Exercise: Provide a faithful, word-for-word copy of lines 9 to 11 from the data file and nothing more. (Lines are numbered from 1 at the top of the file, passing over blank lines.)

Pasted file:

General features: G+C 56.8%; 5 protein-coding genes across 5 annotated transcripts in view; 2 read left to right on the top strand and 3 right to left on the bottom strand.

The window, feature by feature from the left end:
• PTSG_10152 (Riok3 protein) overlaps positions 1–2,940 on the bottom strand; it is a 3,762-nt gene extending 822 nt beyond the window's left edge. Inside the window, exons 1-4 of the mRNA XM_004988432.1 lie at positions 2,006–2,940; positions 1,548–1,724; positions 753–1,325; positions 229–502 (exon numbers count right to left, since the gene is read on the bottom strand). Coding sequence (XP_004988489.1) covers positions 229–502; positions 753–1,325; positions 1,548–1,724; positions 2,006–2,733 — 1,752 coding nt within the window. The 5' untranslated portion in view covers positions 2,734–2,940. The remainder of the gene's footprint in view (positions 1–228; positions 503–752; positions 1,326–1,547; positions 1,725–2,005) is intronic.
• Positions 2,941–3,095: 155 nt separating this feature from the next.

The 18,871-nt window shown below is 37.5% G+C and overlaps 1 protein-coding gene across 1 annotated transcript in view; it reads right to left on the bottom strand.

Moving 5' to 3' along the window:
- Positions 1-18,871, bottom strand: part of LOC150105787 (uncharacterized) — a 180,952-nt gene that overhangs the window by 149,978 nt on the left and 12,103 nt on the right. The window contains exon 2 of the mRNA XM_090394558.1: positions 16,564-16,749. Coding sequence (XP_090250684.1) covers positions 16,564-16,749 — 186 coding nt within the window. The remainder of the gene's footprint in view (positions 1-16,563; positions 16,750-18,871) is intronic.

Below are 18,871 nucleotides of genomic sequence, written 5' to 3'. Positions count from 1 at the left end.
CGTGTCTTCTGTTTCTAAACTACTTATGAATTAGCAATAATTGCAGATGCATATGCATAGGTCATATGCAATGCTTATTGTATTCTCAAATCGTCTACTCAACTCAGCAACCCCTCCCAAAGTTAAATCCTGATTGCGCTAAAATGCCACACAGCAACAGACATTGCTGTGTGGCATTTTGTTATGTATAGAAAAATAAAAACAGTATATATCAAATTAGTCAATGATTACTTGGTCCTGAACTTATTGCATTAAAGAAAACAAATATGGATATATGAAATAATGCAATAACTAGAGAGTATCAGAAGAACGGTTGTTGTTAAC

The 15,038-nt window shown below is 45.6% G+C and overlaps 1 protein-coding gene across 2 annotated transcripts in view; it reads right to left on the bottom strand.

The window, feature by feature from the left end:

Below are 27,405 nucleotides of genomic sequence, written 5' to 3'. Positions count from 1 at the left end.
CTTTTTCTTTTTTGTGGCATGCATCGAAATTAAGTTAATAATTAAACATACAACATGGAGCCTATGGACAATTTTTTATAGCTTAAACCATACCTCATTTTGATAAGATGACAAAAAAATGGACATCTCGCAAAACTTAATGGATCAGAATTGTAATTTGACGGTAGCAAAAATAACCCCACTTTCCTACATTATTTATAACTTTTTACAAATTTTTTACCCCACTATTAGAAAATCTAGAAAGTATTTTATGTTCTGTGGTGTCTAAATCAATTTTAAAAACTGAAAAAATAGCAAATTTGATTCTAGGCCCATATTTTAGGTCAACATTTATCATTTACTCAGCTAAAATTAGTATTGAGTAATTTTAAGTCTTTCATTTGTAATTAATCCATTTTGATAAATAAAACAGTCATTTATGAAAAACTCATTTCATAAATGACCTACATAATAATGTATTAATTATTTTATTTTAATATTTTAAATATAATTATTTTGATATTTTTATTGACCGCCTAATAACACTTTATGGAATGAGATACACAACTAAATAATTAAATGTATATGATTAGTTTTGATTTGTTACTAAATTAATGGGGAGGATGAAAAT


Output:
CGTGTCTTCTGTTTCTAAACTACTTATGAATTAGCAATAATTGCAGATGCATATGCATAGGTCATATGCAATGCTTATTGTATTCTCAAATCGTCTACTCAACTCAGCAACCCCTCCCAAAGTTAAATCCTGATTGCGCTAAAATGCCACACAGCAACAGACATTGCTGTGTGGCATTTTGTTATGTATAGAAAAATAAAAACAGTATATATCAAATTAGTCAATGATTACTTGGTCCTGAACTTATTGCATTAAAGAAAACAAATATGGATATATGAAATAATGCAATAACTAGAGAGTATCAGAAGAACGGTTGTTGTTAAC

The 15,038-nt window shown below is 45.6% G+C and overlaps 1 protein-coding gene across 2 annotated transcripts in view; it reads right to left on the bottom strand.

The window, feature by feature from the left end: